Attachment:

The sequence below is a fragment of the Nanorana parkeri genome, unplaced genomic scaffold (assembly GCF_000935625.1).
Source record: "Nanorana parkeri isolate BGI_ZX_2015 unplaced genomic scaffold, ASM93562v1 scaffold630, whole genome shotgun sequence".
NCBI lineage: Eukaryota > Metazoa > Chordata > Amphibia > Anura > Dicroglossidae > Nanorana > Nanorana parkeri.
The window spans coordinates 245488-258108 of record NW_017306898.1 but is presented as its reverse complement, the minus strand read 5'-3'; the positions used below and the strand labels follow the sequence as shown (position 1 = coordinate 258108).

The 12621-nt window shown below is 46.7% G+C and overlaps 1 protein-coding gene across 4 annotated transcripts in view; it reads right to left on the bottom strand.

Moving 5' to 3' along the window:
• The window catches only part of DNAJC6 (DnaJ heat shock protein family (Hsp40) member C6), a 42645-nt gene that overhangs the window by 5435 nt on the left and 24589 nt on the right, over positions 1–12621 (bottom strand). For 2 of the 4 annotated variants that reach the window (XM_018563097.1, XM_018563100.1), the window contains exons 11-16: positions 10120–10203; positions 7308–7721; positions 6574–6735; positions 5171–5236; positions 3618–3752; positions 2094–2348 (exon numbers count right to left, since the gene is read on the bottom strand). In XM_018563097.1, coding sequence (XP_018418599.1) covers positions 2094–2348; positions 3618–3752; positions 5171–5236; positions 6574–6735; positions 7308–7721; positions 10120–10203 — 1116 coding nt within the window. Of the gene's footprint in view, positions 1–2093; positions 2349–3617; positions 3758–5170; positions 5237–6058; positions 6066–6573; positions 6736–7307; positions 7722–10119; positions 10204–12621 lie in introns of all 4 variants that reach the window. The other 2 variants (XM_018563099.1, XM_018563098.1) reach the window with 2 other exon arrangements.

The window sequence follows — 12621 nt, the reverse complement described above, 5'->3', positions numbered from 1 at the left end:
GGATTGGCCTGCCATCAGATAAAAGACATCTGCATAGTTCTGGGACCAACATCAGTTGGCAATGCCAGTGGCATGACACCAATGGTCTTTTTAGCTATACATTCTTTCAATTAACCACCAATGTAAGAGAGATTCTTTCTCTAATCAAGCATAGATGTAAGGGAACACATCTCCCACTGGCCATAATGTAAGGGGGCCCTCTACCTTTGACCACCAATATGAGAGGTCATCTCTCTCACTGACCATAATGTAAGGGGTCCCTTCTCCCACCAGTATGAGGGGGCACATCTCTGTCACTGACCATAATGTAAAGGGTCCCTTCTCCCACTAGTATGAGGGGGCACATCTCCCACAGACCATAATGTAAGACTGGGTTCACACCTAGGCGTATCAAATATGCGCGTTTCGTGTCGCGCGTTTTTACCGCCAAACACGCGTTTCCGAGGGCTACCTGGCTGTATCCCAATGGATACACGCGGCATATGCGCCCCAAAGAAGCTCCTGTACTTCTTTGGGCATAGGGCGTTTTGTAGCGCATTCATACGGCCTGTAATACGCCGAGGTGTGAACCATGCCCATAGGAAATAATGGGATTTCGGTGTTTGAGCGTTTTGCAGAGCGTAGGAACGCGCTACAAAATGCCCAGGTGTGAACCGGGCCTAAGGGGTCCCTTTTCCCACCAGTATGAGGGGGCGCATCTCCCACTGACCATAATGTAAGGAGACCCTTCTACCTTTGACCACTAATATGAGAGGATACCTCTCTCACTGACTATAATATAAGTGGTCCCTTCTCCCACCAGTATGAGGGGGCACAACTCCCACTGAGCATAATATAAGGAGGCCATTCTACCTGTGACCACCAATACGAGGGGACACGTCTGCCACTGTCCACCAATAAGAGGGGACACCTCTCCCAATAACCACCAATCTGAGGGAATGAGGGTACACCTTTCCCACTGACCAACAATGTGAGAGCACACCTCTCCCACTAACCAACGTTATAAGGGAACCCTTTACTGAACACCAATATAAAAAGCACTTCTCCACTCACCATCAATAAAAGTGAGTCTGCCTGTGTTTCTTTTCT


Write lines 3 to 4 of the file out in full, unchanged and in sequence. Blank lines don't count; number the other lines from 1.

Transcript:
NCBI lineage: Eukaryota > Metazoa > Chordata > Amphibia > Anura > Dicroglossidae > Nanorana > Nanorana parkeri.
The window spans coordinates 245488-258108 of record NW_017306898.1 but is presented as its reverse complement, the minus strand read 5'-3'; the positions used below and the strand labels follow the sequence as shown (position 1 = coordinate 258108).